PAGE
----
Place four pebbles on the sand in the form of a square. Keep adding as few pebbles as necessary to double the area. How many extra pebbles are added each time?
Make a set of numbers that use all the digits from 1 to 9, once and
once only. Add them up. The result is divisible by 9. Add each of
the digits in the new number. What is their sum? Now try some other
possibilities for yourself!
Factorial one hundred (written 100!) has 24 noughts when written in full and that 1000! has 249 noughts? Convince yourself that the above is true. Perhaps your methodology will help you find the number of noughts in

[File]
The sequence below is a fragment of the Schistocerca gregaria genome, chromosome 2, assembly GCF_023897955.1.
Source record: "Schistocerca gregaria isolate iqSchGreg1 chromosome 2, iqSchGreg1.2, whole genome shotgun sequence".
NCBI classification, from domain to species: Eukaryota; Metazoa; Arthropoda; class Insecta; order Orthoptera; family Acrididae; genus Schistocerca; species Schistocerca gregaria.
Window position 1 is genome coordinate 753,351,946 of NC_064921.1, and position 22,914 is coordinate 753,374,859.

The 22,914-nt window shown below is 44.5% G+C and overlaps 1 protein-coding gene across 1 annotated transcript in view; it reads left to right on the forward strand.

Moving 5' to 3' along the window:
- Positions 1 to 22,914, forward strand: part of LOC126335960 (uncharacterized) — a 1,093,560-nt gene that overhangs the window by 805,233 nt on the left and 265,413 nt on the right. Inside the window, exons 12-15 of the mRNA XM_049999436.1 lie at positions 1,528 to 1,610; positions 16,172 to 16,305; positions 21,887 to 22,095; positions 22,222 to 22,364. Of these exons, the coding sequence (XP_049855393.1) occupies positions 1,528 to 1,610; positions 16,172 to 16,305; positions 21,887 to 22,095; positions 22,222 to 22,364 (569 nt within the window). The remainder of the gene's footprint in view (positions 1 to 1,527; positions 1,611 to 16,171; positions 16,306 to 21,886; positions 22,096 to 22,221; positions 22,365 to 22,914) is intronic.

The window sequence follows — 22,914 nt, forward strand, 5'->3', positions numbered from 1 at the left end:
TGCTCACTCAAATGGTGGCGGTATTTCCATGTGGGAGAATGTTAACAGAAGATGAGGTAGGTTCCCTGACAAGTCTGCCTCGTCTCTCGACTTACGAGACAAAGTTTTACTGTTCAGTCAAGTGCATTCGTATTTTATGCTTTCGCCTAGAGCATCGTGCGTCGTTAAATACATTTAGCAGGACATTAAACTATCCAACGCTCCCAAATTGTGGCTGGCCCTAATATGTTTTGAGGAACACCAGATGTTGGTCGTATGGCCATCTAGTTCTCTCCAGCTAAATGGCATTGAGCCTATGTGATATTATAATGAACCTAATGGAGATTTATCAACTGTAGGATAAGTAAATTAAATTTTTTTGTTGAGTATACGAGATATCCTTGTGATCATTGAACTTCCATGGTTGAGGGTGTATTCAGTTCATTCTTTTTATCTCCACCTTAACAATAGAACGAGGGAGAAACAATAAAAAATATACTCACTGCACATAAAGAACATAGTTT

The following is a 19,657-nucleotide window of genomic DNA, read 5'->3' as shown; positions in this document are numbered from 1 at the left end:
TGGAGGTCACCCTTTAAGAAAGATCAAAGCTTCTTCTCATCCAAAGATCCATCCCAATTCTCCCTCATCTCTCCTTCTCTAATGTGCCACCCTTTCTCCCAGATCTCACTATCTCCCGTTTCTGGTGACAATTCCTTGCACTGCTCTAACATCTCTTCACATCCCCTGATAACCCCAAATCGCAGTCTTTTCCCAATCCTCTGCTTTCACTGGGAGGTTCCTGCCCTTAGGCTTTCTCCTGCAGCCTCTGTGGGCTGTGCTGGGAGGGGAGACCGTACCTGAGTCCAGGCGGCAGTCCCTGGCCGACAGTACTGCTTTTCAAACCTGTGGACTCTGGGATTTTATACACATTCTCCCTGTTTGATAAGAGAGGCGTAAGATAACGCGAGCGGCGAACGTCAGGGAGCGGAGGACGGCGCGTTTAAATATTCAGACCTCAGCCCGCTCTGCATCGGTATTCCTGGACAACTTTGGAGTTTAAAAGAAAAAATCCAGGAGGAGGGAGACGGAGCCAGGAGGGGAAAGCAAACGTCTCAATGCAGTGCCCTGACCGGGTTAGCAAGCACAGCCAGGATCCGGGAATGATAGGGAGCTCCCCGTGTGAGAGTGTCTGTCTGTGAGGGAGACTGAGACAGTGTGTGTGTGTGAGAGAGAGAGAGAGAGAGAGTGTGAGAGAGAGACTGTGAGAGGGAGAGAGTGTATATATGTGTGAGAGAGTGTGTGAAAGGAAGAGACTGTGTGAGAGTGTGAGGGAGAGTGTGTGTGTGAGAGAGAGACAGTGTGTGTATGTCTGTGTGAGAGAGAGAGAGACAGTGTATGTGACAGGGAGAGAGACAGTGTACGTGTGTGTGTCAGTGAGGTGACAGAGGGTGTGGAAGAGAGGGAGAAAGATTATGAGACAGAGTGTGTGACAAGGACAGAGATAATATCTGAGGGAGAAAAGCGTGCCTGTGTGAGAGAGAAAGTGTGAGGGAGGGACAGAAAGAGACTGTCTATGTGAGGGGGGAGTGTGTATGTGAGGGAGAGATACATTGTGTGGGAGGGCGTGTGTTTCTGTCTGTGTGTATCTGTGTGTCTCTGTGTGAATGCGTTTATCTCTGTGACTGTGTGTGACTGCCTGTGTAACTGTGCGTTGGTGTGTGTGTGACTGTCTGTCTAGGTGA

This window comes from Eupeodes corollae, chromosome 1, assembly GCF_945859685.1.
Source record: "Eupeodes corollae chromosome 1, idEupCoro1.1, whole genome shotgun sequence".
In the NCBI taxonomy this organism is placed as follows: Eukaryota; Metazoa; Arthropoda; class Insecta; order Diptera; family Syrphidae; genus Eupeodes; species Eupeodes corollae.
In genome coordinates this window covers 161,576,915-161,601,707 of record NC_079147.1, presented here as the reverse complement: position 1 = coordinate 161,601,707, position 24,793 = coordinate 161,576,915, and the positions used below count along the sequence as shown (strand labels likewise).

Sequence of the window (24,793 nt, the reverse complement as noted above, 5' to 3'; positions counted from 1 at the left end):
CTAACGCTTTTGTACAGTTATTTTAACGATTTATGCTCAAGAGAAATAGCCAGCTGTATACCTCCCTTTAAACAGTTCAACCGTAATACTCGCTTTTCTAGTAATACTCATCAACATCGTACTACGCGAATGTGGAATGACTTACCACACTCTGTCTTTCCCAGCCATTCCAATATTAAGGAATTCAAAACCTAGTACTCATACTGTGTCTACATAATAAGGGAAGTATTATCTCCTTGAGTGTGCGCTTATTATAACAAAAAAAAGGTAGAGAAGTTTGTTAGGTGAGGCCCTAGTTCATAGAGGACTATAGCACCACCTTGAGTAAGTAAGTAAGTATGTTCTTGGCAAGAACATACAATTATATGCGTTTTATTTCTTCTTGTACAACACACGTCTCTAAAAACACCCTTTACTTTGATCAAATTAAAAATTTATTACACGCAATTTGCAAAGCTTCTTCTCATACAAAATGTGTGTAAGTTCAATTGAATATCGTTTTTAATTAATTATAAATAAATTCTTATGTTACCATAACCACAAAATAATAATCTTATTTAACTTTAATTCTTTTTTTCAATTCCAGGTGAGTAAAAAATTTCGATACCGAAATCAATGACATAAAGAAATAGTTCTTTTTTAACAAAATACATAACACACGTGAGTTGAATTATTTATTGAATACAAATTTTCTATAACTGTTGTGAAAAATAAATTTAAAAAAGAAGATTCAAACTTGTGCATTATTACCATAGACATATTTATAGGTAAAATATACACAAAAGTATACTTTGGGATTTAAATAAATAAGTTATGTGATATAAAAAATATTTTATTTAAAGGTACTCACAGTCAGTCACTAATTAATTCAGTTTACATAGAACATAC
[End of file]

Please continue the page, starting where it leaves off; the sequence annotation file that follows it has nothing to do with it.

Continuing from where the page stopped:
10 000! and 100 000! or even 1 000 000!
The following sequence continues indefinitely:
27 = 3 x 3 x 3
207 = 3 x 3 x 23
2,007 = 3 x 3 x 223
20,007 = 3 x 3 x 2223.......
Which of the following integers is a multiple of 81?
If you liked this problem, here is an NRICH task which challenges you to use similar mathematical ideas.
This problem is taken from the UKMT Mathematical Challenges.View the archive of all weekly problems grouped by curriculum topic